Signing Up For Health Care This Year Could Prove More Daunting | WGLT

Signing Up For Health Care This Year Could Prove More Daunting

Oct 26, 2017

The enrollment period for obtaining health insurance through the Affordable Care Act on the Illinois exchanges begins Nov. 1, but signing up might prove more daunting this year than in the past.

This time around, the Trump administration has cut the enrollment period in half to six weeks. It has slashed the advertising budget for this year’s signup campaign by 90 percent and has reduced funding to groups that helped consumers sign up.

Previously, residents of McLean County could get assistance in navigating the health care exchanges from local agencies such as the McLean County Health Department or LIFE Center for Independent Living. That is no longer the case.

People will largely have to fend for themselves by going to websites such as GetCoveredIllinois.gov and HealthCare.gov. The Trump administration also plans to take HealthCare.gov offline for a good portion of Sundays.

Chestnut Health Systems in Bloomington says it has one staff member to help people who qualify for their services and have questions about signing up for insurance. Others seeking seeking assistance can turn to private insurance agents for help.

“The process is still the same. However because of what is happening in Congress right now, people are afraid and confused,” said Pamela Deaton, a private insurance agent who works for Health Markets in Bloomington.

Pamela Deaton is a private agent with Health Markets in Bloomington. She said private agents can't charge for giving advice about choise on the health care exchanges.
Credit Courtesy of Pamela Deaton

“They have cut down the time we can get on the exchange and register for next year,” Deaton said. “And the website still breaks down quite a bit, "she added.

“The best thing I would say is find an agent … and sit down with the agent face to face, or call somebody local instead of calling an 800 number and relying on that kind of service,” Deaton said.

Private agents cannot charge people who ask for information about coverage, Deaton said.

Agents are required by insurance industry ethics standards to provide customers with plans that best suit their needs, and not on the basis of the commission they would stand to gain, Deaton said.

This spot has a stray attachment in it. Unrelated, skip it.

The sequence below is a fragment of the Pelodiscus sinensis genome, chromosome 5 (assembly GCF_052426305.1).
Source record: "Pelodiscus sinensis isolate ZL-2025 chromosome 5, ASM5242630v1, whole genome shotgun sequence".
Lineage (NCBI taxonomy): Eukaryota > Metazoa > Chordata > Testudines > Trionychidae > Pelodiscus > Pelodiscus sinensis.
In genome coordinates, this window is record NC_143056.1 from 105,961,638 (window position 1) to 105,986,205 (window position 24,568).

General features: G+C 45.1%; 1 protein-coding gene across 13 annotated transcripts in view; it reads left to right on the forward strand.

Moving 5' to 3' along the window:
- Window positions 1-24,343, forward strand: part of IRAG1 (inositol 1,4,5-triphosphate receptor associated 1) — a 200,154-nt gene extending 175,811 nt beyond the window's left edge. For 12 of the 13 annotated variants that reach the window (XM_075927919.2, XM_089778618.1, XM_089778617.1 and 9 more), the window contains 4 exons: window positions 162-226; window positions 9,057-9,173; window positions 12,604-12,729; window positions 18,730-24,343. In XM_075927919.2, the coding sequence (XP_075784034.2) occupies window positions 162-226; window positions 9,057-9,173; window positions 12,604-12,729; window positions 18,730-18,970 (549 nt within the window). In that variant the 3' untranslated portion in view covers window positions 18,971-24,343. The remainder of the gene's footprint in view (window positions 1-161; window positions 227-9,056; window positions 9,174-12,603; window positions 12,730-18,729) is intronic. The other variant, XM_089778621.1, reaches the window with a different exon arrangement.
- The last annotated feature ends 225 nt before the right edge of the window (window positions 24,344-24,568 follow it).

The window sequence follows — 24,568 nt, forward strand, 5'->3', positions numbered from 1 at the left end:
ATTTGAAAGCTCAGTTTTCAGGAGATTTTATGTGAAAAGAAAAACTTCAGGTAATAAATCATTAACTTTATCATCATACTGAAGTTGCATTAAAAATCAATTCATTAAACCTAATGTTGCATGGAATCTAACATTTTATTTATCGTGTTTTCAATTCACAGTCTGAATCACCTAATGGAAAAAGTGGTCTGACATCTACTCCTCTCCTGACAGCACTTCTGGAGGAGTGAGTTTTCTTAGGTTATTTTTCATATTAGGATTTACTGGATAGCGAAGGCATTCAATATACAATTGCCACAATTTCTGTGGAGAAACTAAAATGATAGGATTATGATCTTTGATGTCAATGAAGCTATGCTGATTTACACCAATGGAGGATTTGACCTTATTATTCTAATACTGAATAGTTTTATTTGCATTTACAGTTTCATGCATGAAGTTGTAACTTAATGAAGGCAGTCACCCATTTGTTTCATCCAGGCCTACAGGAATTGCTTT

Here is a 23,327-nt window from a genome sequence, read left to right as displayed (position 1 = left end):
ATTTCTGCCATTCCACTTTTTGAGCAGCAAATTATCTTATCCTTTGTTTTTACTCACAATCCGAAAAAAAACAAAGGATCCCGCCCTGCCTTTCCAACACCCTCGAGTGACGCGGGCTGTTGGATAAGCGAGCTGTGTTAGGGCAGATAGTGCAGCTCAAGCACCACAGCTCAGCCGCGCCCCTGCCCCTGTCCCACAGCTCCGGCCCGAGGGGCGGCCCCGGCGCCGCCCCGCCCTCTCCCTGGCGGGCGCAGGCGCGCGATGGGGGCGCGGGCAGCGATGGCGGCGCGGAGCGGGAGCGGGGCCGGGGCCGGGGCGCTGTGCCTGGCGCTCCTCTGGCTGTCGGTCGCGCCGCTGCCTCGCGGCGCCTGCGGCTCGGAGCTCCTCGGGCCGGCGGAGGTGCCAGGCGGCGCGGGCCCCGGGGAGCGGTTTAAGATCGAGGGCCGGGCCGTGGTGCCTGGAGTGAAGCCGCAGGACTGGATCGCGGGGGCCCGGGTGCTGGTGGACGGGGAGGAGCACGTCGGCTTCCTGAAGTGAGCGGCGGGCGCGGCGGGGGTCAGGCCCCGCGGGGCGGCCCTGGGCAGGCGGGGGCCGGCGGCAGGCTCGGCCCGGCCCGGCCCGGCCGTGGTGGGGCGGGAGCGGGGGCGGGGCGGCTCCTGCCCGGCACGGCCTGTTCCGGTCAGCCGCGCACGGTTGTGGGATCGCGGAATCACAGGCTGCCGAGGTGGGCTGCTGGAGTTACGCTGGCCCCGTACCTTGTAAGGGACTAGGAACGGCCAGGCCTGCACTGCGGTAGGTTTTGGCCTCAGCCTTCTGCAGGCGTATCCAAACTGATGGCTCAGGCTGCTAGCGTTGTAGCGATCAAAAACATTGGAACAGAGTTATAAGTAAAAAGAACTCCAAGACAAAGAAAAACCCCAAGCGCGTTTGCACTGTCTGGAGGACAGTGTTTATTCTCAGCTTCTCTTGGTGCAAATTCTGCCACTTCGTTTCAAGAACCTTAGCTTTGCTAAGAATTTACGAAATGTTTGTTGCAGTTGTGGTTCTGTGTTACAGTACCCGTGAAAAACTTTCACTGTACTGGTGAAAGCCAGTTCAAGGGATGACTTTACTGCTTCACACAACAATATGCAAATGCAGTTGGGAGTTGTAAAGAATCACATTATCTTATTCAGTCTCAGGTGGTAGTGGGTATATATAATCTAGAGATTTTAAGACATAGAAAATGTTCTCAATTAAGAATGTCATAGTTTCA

"You have to steer enrollees to a plan that is best for them, and not that's best for you,"  she said.

Central Illinois is in better shape than some states. It currently has three major insurers, Health Alliance, Blue Cross-Blue Shield of Illinois and Humana, that are willing to provide coverage, Deaton said.

Deaton said private agents are generally more familiar about the market than staff members at government agencies.

"I can get into the nuts and bolts of a plan ... If you are in the middle of cancer treatment, we want to make sure where you go for treatment is going to continue. We don't want you to have to change your network,” she said.

The Trump administration announced recently that it is eliminating what are known as cost share reductions—subsidies the federal government had been paying insurance companies to help stabilize the market in the early years of the Affordable Care Act. 

Those cuts don't apply to subsidies some consumers receive who buy insurance on the exchanges.

"For the consumer, it's business as usual, " Deaton said. "Consumers will still get a tax credit if they deserve it for their premiums and still get subsides for their deductibles and out of pockets if they deserve it."

Insurance companies are expected to increase premiums to compensate for the loss of federal subsidies. Deaton said many insurance companies already anticipated this loss.

"They forecast the future for premiums knowing they would lose that subsidy eventually from the federal government," she said.

Consumers whose income makes them eligible for tax credits or subsidies, however,  should not see their out-of-pocket costs increase, she added.

"If it’s a family of two, say a husband and wife, that makes $60,000 a year, and if they anticipate they will make $60,000 next year, they ll get the same tax credit," she said. 

"It will adjust to premiums because the percentage they have to pay is based on their family size and income. The rate might go up, but their tax credit will go up as well."

People who see greatest increase in premium rates are those whose income is too high to qualify for a tax credit, Deaton said.

She said just how high those premiums might go won't be known until the sign up period begins Nov. 1. 

Predictions of rate increase have been "all over the board," she said. Rate increases in the range of 20 to 40 percent would not be unlikely.

The enrollment period will end Dec. 15, and Deaton said there will probably be heavy traffic on the websites for signup.

"I would suggest waiting a week or two, maybe going on to look at rates, but not trying to enroll the first or second week" because the websites might be overloaded, Deaton said.

"Or go on at midnight when there is less traffic and try to enter your application at that point."

You can also listen to GLT's full interview with Deaton:   

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